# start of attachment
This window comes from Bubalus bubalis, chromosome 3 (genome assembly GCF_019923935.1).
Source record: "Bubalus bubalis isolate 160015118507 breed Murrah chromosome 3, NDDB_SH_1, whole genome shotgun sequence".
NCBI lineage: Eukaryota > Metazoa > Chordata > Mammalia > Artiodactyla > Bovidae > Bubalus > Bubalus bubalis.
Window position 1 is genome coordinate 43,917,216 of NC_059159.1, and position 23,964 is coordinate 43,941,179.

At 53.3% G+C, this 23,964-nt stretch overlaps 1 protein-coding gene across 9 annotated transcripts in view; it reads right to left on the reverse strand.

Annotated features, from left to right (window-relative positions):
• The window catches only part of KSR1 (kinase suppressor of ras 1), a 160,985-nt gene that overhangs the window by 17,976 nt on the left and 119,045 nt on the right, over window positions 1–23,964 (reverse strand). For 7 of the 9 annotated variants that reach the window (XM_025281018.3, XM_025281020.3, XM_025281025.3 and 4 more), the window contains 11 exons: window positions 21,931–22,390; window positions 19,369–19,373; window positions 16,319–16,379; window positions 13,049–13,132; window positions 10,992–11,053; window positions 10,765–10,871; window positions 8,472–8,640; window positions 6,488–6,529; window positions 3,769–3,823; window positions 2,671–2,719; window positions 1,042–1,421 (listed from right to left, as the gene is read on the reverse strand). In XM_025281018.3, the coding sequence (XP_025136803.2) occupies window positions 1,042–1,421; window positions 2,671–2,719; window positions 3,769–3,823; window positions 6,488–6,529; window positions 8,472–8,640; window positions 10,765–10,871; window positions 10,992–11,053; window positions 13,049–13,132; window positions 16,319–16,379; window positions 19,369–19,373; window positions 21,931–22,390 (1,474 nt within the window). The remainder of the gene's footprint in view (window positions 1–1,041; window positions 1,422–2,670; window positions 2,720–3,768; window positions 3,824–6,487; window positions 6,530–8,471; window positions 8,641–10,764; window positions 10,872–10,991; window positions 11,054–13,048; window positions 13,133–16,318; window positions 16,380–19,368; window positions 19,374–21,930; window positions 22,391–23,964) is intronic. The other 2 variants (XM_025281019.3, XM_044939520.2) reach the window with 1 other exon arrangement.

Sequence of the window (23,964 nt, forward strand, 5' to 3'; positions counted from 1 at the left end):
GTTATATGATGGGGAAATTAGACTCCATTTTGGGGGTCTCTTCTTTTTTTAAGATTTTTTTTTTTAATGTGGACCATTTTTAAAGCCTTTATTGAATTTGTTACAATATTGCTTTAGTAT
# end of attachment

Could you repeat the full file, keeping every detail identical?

This window comes from Bubalus bubalis, chromosome 3 (genome assembly GCF_019923935.1).
Source record: "Bubalus bubalis isolate 160015118507 breed Murrah chromosome 3, NDDB_SH_1, whole genome shotgun sequence".
NCBI lineage: Eukaryota > Metazoa > Chordata > Mammalia > Artiodactyla > Bovidae > Bubalus > Bubalus bubalis.
Window position 1 is genome coordinate 43,917,216 of NC_059159.1, and position 23,964 is coordinate 43,941,179.

At 53.3% G+C, this 23,964-nt stretch overlaps 1 protein-coding gene across 9 annotated transcripts in view; it reads right to left on the reverse strand.

Annotated features, from left to right (window-relative positions):
• The window catches only part of KSR1 (kinase suppressor of ras 1), a 160,985-nt gene that overhangs the window by 17,976 nt on the left and 119,045 nt on the right, over window positions 1–23,964 (reverse strand). For 7 of the 9 annotated variants that reach the window (XM_025281018.3, XM_025281020.3, XM_025281025.3 and 4 more), the window contains 11 exons: window positions 21,931–22,390; window positions 19,369–19,373; window positions 16,319–16,379; window positions 13,049–13,132; window positions 10,992–11,053; window positions 10,765–10,871; window positions 8,472–8,640; window positions 6,488–6,529; window positions 3,769–3,823; window positions 2,671–2,719; window positions 1,042–1,421 (listed from right to left, as the gene is read on the reverse strand). In XM_025281018.3, the coding sequence (XP_025136803.2) occupies window positions 1,042–1,421; window positions 2,671–2,719; window positions 3,769–3,823; window positions 6,488–6,529; window positions 8,472–8,640; window positions 10,765–10,871; window positions 10,992–11,053; window positions 13,049–13,132; window positions 16,319–16,379; window positions 19,369–19,373; window positions 21,931–22,390 (1,474 nt within the window). The remainder of the gene's footprint in view (window positions 1–1,041; window positions 1,422–2,670; window positions 2,720–3,768; window positions 3,824–6,487; window positions 6,530–8,471; window positions 8,641–10,764; window positions 10,872–10,991; window positions 11,054–13,048; window positions 13,133–16,318; window positions 16,380–19,368; window positions 19,374–21,930; window positions 22,391–23,964) is intronic. The other 2 variants (XM_025281019.3, XM_044939520.2) reach the window with 1 other exon arrangement.

Sequence of the window (23,964 nt, forward strand, 5' to 3'; positions counted from 1 at the left end):
GTTATATGATGGGGAAATTAGACTCCATTTTGGGGGTCTCTTCTTTTTTTAAGATTTTTTTTTTTAATGTGGACCATTTTTAAAGCCTTTATTGAATTTGTTACAATATTGCTTTAGTAT